I have reviewed two Reolink WiFi IP cameras in recent years: Reolink Argus Eco and Reolink Argus PT. Both are powered by solar panels, and they’ve been running at home for many months, but there are many false positives, or on the contrary, sometimes the PIR sensor fails to detect people.
What would solve this is built-in AI into those surveillance cameras. The good news is that Reolink RLC-810A does just that with the ability to detect persons and/or vehicles, so you would not receive a notification because some bird or insect flew in front of the camera. I’ve just received a review sample, so I’ll part by listing the specs and features, and unboxing the package to see what the camera looks like, and check out included accessories.
- Video & Audio
- Image Sensor – 1/2.49″ CMOS Sensor
- Video Resolution – 3840×2160 (8.0 Megapixels) at 25 frames/sec
- Lens – f=4.0mm fixed; F=2.0, with IR-cut filter
- Video Format – H.265 at 2 to 25fps frame rate, 1024 Kbps to 8192 Kbps bitrate for the mainstream (As low as 64Kbps for the substream)
- Field of View – Horizontal: 87°; vertical: 44°
- Night vision
- 18x 850nm LED with up to 30-meter range
- Auto-switching IR-cut filter for night/day detection
- Audio – Audio recording via built-in microphone
- Storage – MicroSD card slot
- Connectivity – 10/100M Ethernet RJ45 port
- Misc – Reset button
- Power Supply (one or the other)
- PoE – IEEE 802.3af, 48V Active
- DC Power – 12.0V DC / 1A (12W)
- Dimensions – 192 x 81 x 68mm
- Weight – 485 grams
- Temperature Range – -10°C – +55°C
- Humidity – 10% – 90%
- IP Rating – IP66 (weatherproof)
The camera works with Windows and Mac OS computers, and mobile phones that run Android and iOS, as well as Internet Explorer, Edge, Chrome, Firefox, and Safari browsers. It supports motion detection like other cameras, but also adds person and vehicle detection, and integrate with Google Assistant.
Up to 20 users can access the streams including one admin, and up to 12 simultaneous video streams can be visualized including 10 low-resolution sub-streams & 2 high-resolution main streams. It should be noted the camera does not come with WiFi, so Ethernet is the only connectivity option.
Let’s what we get in the package
Besides the surveillance camera itself, we’ve got a video surveillance sign, a mounting hole template a Quick Start Guide for the “PoE Bullet Camera”, a one-meter Ethernet cable, a waterproof lid, and a pack of screws. Importantly, there’s no power supply, so you’d either have to use a PoE injector or a separate 12V power supply.
The Quick Start Guide focuses on hardware installation and troubleshooting, with very little information about software support except for the links to Android/iOS apps and PC/Mac programs all of which you can also find on the Reolink website. The website also mentions it’s possible to access the camera from a web browser, so we’ll see if that works with Firefox in Ubuntu 20.04 once I’ve got it all set up.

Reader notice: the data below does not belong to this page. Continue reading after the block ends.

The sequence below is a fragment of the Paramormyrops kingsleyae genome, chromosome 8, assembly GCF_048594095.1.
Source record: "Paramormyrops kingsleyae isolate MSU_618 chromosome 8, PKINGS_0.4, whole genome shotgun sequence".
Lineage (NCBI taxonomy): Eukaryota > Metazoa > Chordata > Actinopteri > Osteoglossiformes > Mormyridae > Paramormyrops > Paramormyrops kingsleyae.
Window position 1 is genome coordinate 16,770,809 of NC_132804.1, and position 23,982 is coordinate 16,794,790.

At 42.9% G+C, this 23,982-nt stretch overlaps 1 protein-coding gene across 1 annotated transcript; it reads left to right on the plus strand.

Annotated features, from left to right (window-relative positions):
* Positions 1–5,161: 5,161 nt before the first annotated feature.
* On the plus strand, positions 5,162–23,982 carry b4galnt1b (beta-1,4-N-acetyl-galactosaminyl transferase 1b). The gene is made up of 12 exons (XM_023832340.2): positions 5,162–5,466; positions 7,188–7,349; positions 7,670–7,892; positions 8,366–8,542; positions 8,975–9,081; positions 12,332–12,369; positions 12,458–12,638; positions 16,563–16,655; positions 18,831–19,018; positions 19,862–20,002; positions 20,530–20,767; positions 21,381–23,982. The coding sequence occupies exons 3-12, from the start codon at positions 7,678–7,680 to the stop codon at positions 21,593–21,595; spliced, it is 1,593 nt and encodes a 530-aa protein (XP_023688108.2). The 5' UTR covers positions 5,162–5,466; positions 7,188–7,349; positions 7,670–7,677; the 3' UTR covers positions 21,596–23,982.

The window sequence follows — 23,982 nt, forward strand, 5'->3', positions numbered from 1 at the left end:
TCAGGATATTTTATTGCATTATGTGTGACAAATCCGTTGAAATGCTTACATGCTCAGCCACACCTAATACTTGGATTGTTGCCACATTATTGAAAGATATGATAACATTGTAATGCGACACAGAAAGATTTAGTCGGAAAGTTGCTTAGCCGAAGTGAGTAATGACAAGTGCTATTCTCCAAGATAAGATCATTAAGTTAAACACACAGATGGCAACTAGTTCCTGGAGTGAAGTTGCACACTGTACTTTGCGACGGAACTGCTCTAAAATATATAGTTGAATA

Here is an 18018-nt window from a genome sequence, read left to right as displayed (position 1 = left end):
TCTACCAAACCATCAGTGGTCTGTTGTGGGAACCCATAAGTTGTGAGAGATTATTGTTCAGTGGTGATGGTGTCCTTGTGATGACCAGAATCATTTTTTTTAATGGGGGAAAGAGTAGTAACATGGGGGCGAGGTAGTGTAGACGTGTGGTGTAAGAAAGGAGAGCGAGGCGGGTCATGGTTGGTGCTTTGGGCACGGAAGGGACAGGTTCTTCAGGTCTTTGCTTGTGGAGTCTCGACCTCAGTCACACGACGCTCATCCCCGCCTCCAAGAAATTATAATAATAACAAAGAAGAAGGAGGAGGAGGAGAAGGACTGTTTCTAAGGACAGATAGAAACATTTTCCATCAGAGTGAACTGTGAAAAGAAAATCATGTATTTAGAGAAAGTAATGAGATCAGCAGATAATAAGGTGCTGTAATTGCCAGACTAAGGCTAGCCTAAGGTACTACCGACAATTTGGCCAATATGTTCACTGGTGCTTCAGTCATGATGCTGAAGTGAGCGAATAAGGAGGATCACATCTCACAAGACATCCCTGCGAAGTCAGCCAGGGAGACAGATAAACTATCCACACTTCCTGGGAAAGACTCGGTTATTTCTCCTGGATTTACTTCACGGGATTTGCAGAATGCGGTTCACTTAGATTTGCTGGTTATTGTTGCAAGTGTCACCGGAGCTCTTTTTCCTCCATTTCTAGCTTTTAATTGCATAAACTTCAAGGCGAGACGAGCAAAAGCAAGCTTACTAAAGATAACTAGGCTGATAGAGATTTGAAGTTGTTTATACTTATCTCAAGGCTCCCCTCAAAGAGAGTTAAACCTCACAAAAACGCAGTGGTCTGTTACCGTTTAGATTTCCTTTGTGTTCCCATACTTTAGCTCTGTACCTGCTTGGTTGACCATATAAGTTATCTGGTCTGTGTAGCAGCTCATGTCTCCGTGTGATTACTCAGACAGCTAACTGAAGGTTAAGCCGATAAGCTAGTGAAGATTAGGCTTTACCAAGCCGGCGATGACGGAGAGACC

The front of the camera comes with 18 IR LEDs which should hopefully provide a clear picture at night or low-light conditions.
The top of the camera has a sticker with the default username (admin) and password (none), power source specs, and a QR code plus ID that’s used when adding the camera to the app or program.
There are three cables connected to the camera: one for Ethernet/PoE, one for 12V DC power input for people not using PoE, and one with an “IReset” button to restore the device to factory settings when pressing it for around 10 seconds.
I’ll have to install the camera for the second part of the review. I have a spare 15-meter Ethernet cable, and I’ll have to find a 12V power adapter to power the camera since I don’t own any PoE injector.
I’d like to thank Reolink for sending the RLC-810A smart 4K PoE camera for review. If you are interested in purchasing one or more, the surveillance camera can be found on Amazon for $94.99. Alternatively, there’s also a cheaper Full HD model with people and vehicle detection: RC-510A that goes for $64.99.
Continue reading “Reolink RLC-810A review – A 4K security camera with people & vehicle detection” to find out how well the camera performs with the Android app, a web browser, as well as RTSP and ONVIF standards.
Jean-Luc started CNX Software in 2010 as a part-time endeavor, before quitting his job as a software engineering manager, and starting to write daily news, and reviews full time later in 2011.